Anthropologist Carl Lumholtz predicted that the Tarahumara Indians would disappear within a century. A hundred years later, these gentle people, who inhabit Mexico's Copper Canyon, continue to be the most populous indigenous group in northern Mexico.
explorers had entered the Sierra Madre Mountains by the mid-16th century.
Gold and silver were soon discovered and mines began operating. The Indians
were pressed into the labor force, often enduring the harshest conditions.
The Jesuits established their first mission pueblo in 1611. Although
many attempted to ease the burden of the Indians, a great deal of prejudice
existed. An early Jesuit wrote, “They are inclined to idleness,
drunkenness and other vices. They are ungrateful, dull and stupid...very
cunning and alert in evil things...They have no sense of personal honor
nor the honor of their daughters.”
Forced to live in artificially-created communities, the Indians were
susceptible to a variety of diseases, and epidemics swept the area. As
the demand for labor increased, the Spanish raided the mission pueblos.
The Jesuits managed to protect some of their charges, but many Tarahumara
fled, hiding deep in Copper Canyon. The expulsion of the Jesuits from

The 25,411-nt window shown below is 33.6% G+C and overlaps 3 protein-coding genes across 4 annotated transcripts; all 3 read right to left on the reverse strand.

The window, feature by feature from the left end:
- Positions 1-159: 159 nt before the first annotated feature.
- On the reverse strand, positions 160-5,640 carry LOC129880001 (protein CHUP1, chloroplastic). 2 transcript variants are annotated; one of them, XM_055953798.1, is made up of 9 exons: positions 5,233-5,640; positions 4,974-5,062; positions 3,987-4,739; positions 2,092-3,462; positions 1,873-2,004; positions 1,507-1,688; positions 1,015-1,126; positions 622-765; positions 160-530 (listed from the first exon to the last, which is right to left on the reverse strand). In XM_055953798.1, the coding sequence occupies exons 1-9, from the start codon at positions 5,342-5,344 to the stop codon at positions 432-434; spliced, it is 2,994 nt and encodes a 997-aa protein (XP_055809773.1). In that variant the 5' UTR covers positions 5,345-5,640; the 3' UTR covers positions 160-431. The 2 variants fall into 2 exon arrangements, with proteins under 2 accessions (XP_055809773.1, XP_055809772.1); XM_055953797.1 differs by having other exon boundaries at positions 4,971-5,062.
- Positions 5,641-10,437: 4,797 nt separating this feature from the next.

the Americas, in 1767, ended their efforts to protect the Indians, and
the Franciscans, who succeeded them, were not as effective.
Mexico attained independence in 1821 and soon established huge land grants
in Tarahumara country. The Indians were uprooted again, and fled, often
onto lands of other indigenous people. Fighting often resulted.
The Revolution of 1910-21 resulted in the re-creation of the pre-hispanic
communal landholding system known as the ejido. The Tarahumara received
some benefits from this, as much of this land has economic potential
for lumbering, agriculture, and tourism. Around 50,000 Tarahumara still
inhabit caves and simple dwellings in Copper Canyon.
The California Native has for many years assisted these people, donating
clothing, school supplies and money. Some of our travelers have returned
to volunteer in local clinics. Tourism is a positive factor, and visitors
gain a new appreciation for these noble people who have survived and
thrived despite Lumholtz' dire predictions.
Click Here for information on our Copper Canyon Tours.